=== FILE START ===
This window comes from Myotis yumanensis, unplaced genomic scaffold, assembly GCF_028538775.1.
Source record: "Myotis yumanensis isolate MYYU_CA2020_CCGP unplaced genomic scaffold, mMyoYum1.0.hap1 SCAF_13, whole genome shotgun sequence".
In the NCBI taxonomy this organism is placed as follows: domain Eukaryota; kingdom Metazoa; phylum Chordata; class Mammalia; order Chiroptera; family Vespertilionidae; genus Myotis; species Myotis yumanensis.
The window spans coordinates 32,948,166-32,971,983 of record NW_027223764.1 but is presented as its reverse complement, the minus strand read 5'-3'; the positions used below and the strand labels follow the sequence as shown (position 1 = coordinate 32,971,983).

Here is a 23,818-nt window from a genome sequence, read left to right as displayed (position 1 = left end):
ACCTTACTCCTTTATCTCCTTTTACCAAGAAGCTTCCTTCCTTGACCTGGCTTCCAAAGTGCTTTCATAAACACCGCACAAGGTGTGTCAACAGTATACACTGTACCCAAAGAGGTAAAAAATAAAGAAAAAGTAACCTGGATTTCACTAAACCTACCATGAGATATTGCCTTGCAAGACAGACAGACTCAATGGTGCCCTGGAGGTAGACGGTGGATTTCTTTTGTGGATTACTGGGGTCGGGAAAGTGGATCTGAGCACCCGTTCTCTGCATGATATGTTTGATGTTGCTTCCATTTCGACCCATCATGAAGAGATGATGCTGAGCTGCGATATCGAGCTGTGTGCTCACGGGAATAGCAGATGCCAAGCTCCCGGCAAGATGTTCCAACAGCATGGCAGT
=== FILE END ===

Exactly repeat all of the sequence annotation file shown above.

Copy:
This window comes from Myotis yumanensis, unplaced genomic scaffold, assembly GCF_028538775.1.
Source record: "Myotis yumanensis isolate MYYU_CA2020_CCGP unplaced genomic scaffold, mMyoYum1.0.hap1 SCAF_13, whole genome shotgun sequence".
In the NCBI taxonomy this organism is placed as follows: domain Eukaryota; kingdom Metazoa; phylum Chordata; class Mammalia; order Chiroptera; family Vespertilionidae; genus Myotis; species Myotis yumanensis.
The window spans coordinates 32,948,166-32,971,983 of record NW_027223764.1 but is presented as its reverse complement, the minus strand read 5'-3'; the positions used below and the strand labels follow the sequence as shown (position 1 = coordinate 32,971,983).

Here is a 23,818-nt window from a genome sequence, read left to right as displayed (position 1 = left end):
ACCTTACTCCTTTATCTCCTTTTACCAAGAAGCTTCCTTCCTTGACCTGGCTTCCAAAGTGCTTTCATAAACACCGCACAAGGTGTGTCAACAGTATACACTGTACCCAAAGAGGTAAAAAATAAAGAAAAAGTAACCTGGATTTCACTAAACCTACCATGAGATATTGCCTTGCAAGACAGACAGACTCAATGGTGCCCTGGAGGTAGACGGTGGATTTCTTTTGTGGATTACTGGGGTCGGGAAAGTGGATCTGAGCACCCGTTCTCTGCATGATATGTTTGATGTTGCTTCCATTTCGACCCATCATGAAGAGATGATGCTGAGCTGCGATATCGAGCTGTGTGCTCACGGGAATAGCAGATGCCAAGCTCCCGGCAAGATGTTCCAACAGCATGGCAGT